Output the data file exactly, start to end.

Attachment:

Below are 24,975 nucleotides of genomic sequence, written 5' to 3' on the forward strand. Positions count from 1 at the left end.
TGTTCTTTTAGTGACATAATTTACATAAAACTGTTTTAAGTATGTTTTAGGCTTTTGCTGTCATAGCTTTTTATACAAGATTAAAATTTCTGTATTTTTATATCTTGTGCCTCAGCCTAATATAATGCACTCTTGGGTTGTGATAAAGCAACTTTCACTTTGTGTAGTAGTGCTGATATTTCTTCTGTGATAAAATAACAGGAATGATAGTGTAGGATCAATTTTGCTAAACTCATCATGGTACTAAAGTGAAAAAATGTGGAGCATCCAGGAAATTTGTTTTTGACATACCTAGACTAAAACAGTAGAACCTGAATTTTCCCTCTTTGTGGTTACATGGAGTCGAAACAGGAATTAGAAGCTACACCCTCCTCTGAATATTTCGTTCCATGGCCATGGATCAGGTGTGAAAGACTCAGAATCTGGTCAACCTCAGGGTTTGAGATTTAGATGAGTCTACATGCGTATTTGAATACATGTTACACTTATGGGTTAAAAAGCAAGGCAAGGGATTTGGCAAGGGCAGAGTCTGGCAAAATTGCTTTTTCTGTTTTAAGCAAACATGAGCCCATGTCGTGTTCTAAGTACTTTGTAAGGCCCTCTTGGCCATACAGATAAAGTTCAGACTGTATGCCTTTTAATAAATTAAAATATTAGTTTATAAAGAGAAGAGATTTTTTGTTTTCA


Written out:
Below are 24,975 nucleotides of genomic sequence, written 5' to 3' on the forward strand. Positions count from 1 at the left end.
TGTTCTTTTAGTGACATAATTTACATAAAACTGTTTTAAGTATGTTTTAGGCTTTTGCTGTCATAGCTTTTTATACAAGATTAAAATTTCTGTATTTTTATATCTTGTGCCTCAGCCTAATATAATGCACTCTTGGGTTGTGATAAAGCAACTTTCACTTTGTGTAGTAGTGCTGATATTTCTTCTGTGATAAAATAACAGGAATGATAGTGTAGGATCAATTTTGCTAAACTCATCATGGTACTAAAGTGAAAAAATGTGGAGCATCCAGGAAATTTGTTTTTGACATACCTAGACTAAAACAGTAGAACCTGAATTTTCCCTCTTTGTGGTTACATGGAGTCGAAACAGGAATTAGAAGCTACACCCTCCTCTGAATATTTCGTTCCATGGCCATGGATCAGGTGTGAAAGACTCAGAATCTGGTCAACCTCAGGGTTTGAGATTTAGATGAGTCTACATGCGTATTTGAATACATGTTACACTTATGGGTTAAAAAGCAAGGCAAGGGATTTGGCAAGGGCAGAGTCTGGCAAAATTGCTTTTTCTGTTTTAAGCAAACATGAGCCCATGTCGTGTTCTAAGTACTTTGTAAGGCCCTCTTGGCCATACAGATAAAGTTCAGACTGTATGCCTTTTAATAAATTAAAATATTAGTTTATAAAGAGAAGAGATTTTTTGTTTTCA